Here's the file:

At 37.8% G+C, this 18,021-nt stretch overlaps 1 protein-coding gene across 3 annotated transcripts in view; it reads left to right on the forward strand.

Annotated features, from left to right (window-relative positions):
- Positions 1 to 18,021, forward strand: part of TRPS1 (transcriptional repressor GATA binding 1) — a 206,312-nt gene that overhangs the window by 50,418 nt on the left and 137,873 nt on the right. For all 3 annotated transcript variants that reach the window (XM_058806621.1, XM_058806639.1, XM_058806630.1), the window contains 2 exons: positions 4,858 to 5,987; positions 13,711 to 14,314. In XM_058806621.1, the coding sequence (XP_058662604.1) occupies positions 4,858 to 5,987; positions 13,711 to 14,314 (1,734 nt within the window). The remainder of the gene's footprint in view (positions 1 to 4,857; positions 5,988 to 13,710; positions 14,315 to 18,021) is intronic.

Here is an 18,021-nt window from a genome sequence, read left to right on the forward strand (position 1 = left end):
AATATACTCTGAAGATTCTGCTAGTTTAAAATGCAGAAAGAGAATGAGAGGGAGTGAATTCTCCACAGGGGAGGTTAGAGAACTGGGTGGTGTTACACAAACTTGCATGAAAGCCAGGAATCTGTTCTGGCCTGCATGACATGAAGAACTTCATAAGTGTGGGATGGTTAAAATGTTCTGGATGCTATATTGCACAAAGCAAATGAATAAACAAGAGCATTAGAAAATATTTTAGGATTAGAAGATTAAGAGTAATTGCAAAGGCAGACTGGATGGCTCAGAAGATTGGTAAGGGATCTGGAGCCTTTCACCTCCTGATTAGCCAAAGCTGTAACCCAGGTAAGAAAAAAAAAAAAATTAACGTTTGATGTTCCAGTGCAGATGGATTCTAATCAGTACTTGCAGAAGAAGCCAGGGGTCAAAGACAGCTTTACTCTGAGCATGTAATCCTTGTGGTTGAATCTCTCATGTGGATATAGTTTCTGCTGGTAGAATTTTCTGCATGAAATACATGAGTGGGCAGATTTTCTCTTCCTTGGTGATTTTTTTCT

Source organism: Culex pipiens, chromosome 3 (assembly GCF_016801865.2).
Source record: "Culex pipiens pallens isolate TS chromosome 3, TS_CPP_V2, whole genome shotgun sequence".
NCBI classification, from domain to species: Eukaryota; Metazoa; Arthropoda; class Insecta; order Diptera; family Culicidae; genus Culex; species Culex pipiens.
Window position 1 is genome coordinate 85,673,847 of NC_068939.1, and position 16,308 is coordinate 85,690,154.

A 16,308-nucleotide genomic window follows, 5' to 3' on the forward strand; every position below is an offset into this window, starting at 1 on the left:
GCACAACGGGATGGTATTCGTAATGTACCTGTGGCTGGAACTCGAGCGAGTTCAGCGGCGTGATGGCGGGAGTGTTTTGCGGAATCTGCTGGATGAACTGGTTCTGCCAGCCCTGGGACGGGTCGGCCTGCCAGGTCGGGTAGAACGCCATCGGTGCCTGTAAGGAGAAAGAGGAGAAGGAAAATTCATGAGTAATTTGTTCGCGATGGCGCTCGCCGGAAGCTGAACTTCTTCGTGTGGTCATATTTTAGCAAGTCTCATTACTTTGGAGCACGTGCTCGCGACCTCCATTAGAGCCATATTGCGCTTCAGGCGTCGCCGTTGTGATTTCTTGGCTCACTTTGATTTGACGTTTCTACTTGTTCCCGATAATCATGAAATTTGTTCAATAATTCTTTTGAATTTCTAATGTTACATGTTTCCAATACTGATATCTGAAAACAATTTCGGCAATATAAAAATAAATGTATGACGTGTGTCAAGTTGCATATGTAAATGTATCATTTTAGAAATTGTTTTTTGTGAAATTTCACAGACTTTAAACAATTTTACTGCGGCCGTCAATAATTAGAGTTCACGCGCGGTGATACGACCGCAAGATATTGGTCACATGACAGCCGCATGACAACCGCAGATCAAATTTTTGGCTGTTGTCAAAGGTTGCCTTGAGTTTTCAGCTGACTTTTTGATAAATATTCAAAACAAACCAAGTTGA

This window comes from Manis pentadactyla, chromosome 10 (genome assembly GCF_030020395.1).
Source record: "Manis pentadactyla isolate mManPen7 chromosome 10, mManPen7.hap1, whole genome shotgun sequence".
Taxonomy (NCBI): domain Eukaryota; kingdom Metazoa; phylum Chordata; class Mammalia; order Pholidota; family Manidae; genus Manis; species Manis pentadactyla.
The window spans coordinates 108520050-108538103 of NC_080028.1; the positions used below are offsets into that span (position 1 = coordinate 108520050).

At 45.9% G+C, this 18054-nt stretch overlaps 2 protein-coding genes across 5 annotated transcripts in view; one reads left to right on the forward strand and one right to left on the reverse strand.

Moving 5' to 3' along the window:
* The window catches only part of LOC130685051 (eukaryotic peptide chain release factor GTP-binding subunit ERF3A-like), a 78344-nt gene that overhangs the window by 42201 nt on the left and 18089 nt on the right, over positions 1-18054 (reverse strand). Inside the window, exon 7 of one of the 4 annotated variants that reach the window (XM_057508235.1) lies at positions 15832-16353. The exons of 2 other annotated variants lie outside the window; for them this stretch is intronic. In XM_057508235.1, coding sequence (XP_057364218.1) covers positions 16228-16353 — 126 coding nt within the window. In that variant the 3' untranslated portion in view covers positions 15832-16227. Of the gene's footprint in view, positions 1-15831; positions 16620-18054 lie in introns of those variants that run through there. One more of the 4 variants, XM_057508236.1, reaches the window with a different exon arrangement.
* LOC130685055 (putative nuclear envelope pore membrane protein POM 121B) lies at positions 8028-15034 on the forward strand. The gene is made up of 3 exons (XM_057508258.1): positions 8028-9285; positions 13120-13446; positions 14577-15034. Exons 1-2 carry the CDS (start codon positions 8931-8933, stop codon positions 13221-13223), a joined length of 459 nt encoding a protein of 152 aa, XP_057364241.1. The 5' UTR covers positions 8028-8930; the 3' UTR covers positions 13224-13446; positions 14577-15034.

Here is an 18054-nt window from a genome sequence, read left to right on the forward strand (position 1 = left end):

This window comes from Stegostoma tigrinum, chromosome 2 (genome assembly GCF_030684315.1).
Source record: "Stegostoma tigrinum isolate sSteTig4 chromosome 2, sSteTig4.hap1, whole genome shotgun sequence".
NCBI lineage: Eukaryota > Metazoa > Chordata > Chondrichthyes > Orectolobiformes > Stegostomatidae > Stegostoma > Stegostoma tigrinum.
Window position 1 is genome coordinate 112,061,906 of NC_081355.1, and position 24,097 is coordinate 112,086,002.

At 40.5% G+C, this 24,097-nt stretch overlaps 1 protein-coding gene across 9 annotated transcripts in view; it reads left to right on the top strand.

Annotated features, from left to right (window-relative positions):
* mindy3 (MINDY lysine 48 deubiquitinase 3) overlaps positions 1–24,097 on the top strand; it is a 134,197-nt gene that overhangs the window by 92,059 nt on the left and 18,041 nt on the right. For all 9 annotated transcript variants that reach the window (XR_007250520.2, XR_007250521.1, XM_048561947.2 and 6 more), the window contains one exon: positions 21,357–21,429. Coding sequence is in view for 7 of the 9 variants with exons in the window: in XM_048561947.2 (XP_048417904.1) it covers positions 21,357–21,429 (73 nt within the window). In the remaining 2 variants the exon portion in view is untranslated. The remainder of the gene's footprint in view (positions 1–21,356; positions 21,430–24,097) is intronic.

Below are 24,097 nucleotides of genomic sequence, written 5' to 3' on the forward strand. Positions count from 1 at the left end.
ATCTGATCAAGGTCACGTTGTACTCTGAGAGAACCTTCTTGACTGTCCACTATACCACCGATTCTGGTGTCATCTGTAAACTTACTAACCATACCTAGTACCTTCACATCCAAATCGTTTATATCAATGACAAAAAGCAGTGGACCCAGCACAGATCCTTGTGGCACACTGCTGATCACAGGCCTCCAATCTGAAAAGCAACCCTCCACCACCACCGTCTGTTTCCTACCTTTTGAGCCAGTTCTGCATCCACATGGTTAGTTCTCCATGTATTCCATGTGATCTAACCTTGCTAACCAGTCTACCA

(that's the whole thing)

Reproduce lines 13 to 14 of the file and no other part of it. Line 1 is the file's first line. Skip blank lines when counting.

Source record: "Manis pentadactyla isolate mManPen7 chromosome 10, mManPen7.hap1, whole genome shotgun sequence".
Taxonomy (NCBI): domain Eukaryota; kingdom Metazoa; phylum Chordata; class Mammalia; order Pholidota; family Manidae; genus Manis; species Manis pentadactyla.